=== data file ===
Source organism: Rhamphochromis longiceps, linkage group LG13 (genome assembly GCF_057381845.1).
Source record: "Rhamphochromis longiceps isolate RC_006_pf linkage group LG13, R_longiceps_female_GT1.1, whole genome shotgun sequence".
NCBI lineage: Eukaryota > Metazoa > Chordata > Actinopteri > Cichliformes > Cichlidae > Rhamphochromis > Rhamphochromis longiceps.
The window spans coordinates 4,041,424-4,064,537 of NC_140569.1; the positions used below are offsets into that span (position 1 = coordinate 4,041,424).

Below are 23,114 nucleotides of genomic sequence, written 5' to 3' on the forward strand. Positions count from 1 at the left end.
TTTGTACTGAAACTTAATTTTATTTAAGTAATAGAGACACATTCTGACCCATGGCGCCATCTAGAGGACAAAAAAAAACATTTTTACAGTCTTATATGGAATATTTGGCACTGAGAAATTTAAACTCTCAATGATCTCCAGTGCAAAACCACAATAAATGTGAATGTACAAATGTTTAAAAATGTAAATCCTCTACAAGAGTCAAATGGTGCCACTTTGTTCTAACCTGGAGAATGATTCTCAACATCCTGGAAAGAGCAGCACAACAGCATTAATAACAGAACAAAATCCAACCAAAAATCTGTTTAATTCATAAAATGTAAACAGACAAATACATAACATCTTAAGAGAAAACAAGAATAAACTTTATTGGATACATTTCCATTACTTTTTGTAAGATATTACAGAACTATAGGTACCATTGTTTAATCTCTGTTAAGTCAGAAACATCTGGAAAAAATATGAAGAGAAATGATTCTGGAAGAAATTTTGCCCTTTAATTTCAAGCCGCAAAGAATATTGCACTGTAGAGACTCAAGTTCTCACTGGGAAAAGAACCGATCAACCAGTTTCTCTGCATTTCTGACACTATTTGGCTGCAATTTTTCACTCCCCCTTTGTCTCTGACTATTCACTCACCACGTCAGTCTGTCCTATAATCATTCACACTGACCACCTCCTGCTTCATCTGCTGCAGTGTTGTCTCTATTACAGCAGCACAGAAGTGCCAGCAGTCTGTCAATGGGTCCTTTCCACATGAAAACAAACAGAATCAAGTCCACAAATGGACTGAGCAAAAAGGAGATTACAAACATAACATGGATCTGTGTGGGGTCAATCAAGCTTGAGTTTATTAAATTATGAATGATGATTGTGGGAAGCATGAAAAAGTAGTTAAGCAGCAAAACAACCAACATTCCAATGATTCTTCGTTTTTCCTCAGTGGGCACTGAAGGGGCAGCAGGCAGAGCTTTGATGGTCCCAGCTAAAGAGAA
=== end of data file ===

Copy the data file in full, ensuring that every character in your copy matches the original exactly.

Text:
Source organism: Rhamphochromis longiceps, linkage group LG13 (genome assembly GCF_057381845.1).
Source record: "Rhamphochromis longiceps isolate RC_006_pf linkage group LG13, R_longiceps_female_GT1.1, whole genome shotgun sequence".
NCBI lineage: Eukaryota > Metazoa > Chordata > Actinopteri > Cichliformes > Cichlidae > Rhamphochromis > Rhamphochromis longiceps.
The window spans coordinates 4,041,424-4,064,537 of NC_140569.1; the positions used below are offsets into that span (position 1 = coordinate 4,041,424).

Below are 23,114 nucleotides of genomic sequence, written 5' to 3' on the forward strand. Positions count from 1 at the left end.
TTTGTACTGAAACTTAATTTTATTTAAGTAATAGAGACACATTCTGACCCATGGCGCCATCTAGAGGACAAAAAAAAACATTTTTACAGTCTTATATGGAATATTTGGCACTGAGAAATTTAAACTCTCAATGATCTCCAGTGCAAAACCACAATAAATGTGAATGTACAAATGTTTAAAAATGTAAATCCTCTACAAGAGTCAAATGGTGCCACTTTGTTCTAACCTGGAGAATGATTCTCAACATCCTGGAAAGAGCAGCACAACAGCATTAATAACAGAACAAAATCCAACCAAAAATCTGTTTAATTCATAAAATGTAAACAGACAAATACATAACATCTTAAGAGAAAACAAGAATAAACTTTATTGGATACATTTCCATTACTTTTTGTAAGATATTACAGAACTATAGGTACCATTGTTTAATCTCTGTTAAGTCAGAAACATCTGGAAAAAATATGAAGAGAAATGATTCTGGAAGAAATTTTGCCCTTTAATTTCAAGCCGCAAAGAATATTGCACTGTAGAGACTCAAGTTCTCACTGGGAAAAGAACCGATCAACCAGTTTCTCTGCATTTCTGACACTATTTGGCTGCAATTTTTCACTCCCCCTTTGTCTCTGACTATTCACTCACCACGTCAGTCTGTCCTATAATCATTCACACTGACCACCTCCTGCTTCATCTGCTGCAGTGTTGTCTCTATTACAGCAGCACAGAAGTGCCAGCAGTCTGTCAATGGGTCCTTTCCACATGAAAACAAACAGAATCAAGTCCACAAATGGACTGAGCAAAAAGGAGATTACAAACATAACATGGATCTGTGTGGGGTCAATCAAGCTTGAGTTTATTAAATTATGAATGATGATTGTGGGAAGCATGAAAAAGTAGTTAAGCAGCAAAACAACCAACATTCCAATGATTCTTCGTTTTTCCTCAGTGGGCACTGAAGGGGCAGCAGGCAGAGCTTTGATGGTCCCAGCTAAAGAGAA